There's no exchange of fists from the comics that can't be expanded into full-blown blocks ‘n throws combat. The Comedian doesn't just gas protesters from the eyes of the Owl Ship, he leaps into the fray and punches out the whole first line of protestors. If Gibbons draws lil' Rorschach biting a bully's cheek in one panel with speckles of blood on his face in the next, Snyder makes sure to close in on the flesh tugging and stretching and lavishly giving way to spilling grue. Even the generous splash of blood of that one guy getting his throat cut at the door to Rorschach's prison cell, one of the bigger bloody bits of the comics, is replaced by a major gore scene marked with a delighted close up of a buzz saw closing in on the man's arms, rending his skin and muscle to gristle...That is one reason why even when the film manages to be superficially faithful to the book, it actually undermines the original message in many little ways. It's doubtful that Watchmen will make cinematic history, but given the hyperbole that accompanies the graphic novel, it was inevitably going to disappoint many fans. This isn't an empty corporate property like Batman. The book itself is a singular achievement that can benefit from a frank reassessment.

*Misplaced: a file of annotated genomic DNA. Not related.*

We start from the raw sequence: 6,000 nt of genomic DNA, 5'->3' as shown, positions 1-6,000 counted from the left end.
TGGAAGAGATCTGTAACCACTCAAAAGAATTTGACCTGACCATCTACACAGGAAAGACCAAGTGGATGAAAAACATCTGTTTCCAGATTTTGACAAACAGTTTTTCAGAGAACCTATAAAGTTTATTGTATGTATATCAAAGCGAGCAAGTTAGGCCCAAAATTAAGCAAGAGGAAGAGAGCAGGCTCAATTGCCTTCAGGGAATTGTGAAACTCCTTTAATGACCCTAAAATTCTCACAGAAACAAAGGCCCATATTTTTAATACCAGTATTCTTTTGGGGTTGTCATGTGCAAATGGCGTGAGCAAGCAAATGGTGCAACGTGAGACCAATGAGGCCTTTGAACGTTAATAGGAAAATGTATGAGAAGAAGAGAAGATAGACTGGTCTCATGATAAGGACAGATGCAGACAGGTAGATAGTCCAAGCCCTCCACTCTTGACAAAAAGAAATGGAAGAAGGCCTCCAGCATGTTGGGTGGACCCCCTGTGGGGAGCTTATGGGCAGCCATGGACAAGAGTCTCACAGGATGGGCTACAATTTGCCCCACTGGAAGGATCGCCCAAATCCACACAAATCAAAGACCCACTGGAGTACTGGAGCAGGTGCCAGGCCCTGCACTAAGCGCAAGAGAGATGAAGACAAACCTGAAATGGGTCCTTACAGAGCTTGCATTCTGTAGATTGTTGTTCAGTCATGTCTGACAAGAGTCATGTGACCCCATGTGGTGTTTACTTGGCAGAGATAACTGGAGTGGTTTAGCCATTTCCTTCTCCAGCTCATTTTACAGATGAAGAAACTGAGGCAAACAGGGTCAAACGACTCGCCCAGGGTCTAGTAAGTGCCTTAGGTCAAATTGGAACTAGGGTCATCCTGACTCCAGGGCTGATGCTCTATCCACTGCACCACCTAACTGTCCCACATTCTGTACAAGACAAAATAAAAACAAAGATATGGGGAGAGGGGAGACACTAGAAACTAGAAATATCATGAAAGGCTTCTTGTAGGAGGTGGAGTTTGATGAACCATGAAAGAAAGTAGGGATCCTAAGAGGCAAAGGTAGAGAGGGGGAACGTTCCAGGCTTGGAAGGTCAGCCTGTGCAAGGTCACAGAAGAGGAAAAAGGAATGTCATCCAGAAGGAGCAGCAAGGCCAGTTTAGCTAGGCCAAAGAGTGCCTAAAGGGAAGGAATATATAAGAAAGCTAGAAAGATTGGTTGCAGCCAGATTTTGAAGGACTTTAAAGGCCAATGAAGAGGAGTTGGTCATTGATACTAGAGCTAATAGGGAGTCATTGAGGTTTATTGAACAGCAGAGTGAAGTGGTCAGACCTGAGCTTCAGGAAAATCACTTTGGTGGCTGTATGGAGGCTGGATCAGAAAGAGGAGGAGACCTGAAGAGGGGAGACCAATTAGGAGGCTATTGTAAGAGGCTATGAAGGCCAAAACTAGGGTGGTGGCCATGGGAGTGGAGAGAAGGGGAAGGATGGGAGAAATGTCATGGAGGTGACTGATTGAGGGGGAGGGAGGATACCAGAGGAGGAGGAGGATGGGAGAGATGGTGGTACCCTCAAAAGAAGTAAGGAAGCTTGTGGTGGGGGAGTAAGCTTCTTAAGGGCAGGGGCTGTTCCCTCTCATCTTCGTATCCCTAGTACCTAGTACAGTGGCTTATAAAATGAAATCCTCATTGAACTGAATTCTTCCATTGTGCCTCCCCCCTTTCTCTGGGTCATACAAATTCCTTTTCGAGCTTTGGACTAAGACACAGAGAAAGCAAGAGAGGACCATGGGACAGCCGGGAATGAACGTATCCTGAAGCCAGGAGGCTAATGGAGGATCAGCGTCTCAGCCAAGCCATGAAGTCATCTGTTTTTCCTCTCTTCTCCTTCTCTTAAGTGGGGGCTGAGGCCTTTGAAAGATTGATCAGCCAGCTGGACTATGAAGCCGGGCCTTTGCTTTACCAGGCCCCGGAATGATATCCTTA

Let's go back to that hard-rockin' fight scene with the Comedian. He takes what has to be a dozen or so direct hits to the face, flies through all sorts of objects, and we're specifically told he's not a superhuman - surely his face ought to be a lump of hamburger! But no, there's only a few trickles of blood, presumably because Gibbons only drew a few trickles of blood, which of course was because he and Moore were downplaying the entertainment value of the murder scene, i.e. exactly the opposite of what Snyder is doing, yet he keeps the trickle. That isn't the destruction of superheroes, that's Neal Adams' Batman in the ‘70s!